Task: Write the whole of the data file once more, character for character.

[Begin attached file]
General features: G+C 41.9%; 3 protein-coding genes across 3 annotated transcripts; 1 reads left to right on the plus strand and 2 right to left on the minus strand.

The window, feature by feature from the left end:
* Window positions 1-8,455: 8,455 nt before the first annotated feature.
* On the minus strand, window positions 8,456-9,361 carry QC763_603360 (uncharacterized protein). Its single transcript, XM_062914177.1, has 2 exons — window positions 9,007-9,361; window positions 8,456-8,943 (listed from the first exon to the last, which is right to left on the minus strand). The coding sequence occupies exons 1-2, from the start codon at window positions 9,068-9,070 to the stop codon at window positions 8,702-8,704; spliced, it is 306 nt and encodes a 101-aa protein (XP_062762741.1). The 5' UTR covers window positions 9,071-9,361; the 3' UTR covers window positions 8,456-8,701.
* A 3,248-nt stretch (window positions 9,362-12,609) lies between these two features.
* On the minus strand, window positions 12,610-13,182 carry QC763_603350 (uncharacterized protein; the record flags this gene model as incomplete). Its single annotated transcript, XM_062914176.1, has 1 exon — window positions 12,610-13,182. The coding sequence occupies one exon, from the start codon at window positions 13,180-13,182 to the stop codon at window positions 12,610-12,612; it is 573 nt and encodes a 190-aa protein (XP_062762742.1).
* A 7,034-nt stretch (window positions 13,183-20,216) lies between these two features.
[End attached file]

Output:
General features: G+C 41.9%; 3 protein-coding genes across 3 annotated transcripts; 1 reads left to right on the plus strand and 2 right to left on the minus strand.

The window, feature by feature from the left end:
* Window positions 1-8,455: 8,455 nt before the first annotated feature.
* On the minus strand, window positions 8,456-9,361 carry QC763_603360 (uncharacterized protein). Its single transcript, XM_062914177.1, has 2 exons — window positions 9,007-9,361; window positions 8,456-8,943 (listed from the first exon to the last, which is right to left on the minus strand). The coding sequence occupies exons 1-2, from the start codon at window positions 9,068-9,070 to the stop codon at window positions 8,702-8,704; spliced, it is 306 nt and encodes a 101-aa protein (XP_062762741.1). The 5' UTR covers window positions 9,071-9,361; the 3' UTR covers window positions 8,456-8,701.
* A 3,248-nt stretch (window positions 9,362-12,609) lies between these two features.
* On the minus strand, window positions 12,610-13,182 carry QC763_603350 (uncharacterized protein; the record flags this gene model as incomplete). Its single annotated transcript, XM_062914176.1, has 1 exon — window positions 12,610-13,182. The coding sequence occupies one exon, from the start codon at window positions 13,180-13,182 to the stop codon at window positions 12,610-12,612; it is 573 nt and encodes a 190-aa protein (XP_062762742.1).
* A 7,034-nt stretch (window positions 13,183-20,216) lies between these two features.